Is it possible to have too many LoFi inspired vintage tape-style effects? In my mind - no. I’m sure some people would disagree with me on this but they probably aren’t reading this so whatever. Taking a LoFi inspired tape effect and pairing it with throwback product design? It's like it was specifically made for a feature on this very site.

Today’s interview is with Steve Demedash from Demedash effects. He’s a small one (maybe one and a half) man shop out of Winnipeg, Manitoba, Canada producing some incredibly interesting pedals with a great retro vibe.

One of the newer manufacturers in the space, Steve managed to make a big splash with his T-120 videotape echo. This pedal took inspiration from the worn-out VHS tapes of (most of our) childhoods and placed it on our pedalboards. This pedal is discussed widely elsewhere and I’m not really trying to push people toward products (but if you must) but it helps with understanding some context of what Steve does. I absolutely love the sound of this pedal and find it so incredibly inspiring that the pedal market will support builders like him in such a merit-based economy – build a great product and people will find it.

First of all, thanks for doing this! It means a lot and I super appreciate your time. Figure we can start the same way as every other one of these – can you give a quick intro on yourself? Who you are, what you do and why you do it?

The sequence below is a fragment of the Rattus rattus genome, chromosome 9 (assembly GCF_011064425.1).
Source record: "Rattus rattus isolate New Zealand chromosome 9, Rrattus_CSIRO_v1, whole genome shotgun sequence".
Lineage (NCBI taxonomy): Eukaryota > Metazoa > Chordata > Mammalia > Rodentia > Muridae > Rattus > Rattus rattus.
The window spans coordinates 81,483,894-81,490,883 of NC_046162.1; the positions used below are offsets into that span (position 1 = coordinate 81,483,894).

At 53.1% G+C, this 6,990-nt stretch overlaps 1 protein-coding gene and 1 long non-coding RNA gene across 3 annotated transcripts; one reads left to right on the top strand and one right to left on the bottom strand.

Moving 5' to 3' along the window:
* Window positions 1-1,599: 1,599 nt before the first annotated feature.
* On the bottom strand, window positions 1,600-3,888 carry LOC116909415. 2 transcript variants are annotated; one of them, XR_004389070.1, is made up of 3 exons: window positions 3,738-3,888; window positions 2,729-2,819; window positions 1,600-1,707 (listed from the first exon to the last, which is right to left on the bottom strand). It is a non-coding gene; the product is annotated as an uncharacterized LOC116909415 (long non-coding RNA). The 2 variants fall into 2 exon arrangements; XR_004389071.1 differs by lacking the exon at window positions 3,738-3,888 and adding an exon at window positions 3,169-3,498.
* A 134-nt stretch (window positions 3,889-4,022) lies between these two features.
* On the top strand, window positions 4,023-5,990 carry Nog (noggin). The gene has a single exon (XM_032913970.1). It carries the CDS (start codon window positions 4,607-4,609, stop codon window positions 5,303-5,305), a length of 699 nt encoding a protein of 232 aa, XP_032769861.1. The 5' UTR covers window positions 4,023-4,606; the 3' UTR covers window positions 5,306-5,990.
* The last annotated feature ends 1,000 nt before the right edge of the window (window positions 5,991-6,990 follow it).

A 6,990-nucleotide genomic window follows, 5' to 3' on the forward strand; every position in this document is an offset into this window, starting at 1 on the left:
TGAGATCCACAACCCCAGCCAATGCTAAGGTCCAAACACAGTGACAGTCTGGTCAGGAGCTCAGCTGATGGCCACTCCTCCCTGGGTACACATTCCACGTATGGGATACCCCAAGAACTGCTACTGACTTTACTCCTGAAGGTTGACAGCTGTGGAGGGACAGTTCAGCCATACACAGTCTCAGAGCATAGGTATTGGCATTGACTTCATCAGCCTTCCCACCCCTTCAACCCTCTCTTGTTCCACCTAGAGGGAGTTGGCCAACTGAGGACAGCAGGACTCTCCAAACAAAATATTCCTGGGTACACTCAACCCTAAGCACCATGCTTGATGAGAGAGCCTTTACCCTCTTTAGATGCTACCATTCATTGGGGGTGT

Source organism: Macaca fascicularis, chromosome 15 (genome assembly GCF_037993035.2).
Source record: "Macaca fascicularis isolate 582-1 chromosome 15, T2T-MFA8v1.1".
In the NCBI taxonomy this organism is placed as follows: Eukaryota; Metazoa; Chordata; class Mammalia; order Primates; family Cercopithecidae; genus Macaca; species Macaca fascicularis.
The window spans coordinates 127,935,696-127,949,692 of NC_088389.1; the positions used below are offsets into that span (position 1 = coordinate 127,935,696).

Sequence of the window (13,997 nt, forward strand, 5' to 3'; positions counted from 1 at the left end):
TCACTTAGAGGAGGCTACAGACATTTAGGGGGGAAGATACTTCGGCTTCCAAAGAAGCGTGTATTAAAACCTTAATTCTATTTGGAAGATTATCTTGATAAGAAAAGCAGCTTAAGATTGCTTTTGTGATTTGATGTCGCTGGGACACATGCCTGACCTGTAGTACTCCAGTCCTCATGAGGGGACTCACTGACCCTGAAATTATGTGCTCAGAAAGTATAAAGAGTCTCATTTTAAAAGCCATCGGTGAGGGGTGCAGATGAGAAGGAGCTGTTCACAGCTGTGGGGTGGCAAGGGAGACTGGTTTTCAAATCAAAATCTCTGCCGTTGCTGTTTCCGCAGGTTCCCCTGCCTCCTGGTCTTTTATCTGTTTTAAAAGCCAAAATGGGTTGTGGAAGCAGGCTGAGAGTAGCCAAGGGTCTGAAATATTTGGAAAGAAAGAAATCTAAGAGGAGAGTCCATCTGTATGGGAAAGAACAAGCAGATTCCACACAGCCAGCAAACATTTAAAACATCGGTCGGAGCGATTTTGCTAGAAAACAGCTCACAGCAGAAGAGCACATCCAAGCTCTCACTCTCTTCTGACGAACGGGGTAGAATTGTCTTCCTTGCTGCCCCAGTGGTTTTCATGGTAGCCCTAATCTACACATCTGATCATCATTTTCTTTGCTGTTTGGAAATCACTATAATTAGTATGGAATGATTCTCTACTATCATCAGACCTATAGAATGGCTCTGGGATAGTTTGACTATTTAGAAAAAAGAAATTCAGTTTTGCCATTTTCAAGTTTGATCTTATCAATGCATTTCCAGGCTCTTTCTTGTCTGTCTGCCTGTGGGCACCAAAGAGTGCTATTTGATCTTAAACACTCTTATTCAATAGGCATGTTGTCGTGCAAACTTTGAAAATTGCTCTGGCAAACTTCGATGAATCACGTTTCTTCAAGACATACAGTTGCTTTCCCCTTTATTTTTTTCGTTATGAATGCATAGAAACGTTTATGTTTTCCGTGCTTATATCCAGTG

I’m Steve Demedash, a 31-year-old dude living in Winnipeg, Manitoba, Canada, who started a small one-man pedal company called Demedash Effects in mid-2018 and accidentally stumbled into a bewildering amount of success that he does not fully comprehend but is thankful for nonetheless. 

He graduated from the University of Manitoba with a Bachelor of Science in Electrical Engineering and a Minor in Computer Science in 2016. He has started speaking in the third person and is not now sure how to stop. Next question?

The choice to move from a “guy who fixes pedals” into a “company that manufactures a product” is a pretty big leap. What was the trigger moment when you decided to go all-in on it? 

Long Answer: I was working as an electrical engineer/programmer for a local GE Transportation subsidiary, testing computational devices used on freight trains, and started getting back into pedals after buying a Montreal Assembly Count to 5. It was so weird and fun it opened my eyes to what else pedals could do besides adding dirt or Echo or whatever narrow box Effects are generally categorized in. 

So I started buying more pedals that sort of transcended those boundaries, and, well, it wasn’t cheap, and I was still paying off student debt. I decided I could always build a few pedals for local musicians on the side to generate a bit of cash to spend on these purchases, so I started building modified clones of this and that and selling them on Kijiji (Canadian Craigslist, basically), then on Reverb.

I’m from an artistic family and am a hobbyist graphic designer myself, so I started designing new graphics for each pedal and using waterslide decals to apply them. I started using my old inactive Instagram account to share pictures of these as I built them around this time, and that sort of started pushing a bit of awareness about me I guess.

Your company name is your name – I love this so much – to me, it is akin to the restaurant that has you walk through the kitchen on your way to your table, there’s nowhere to hide. What made you decide to do this rather than come up with some type of company name?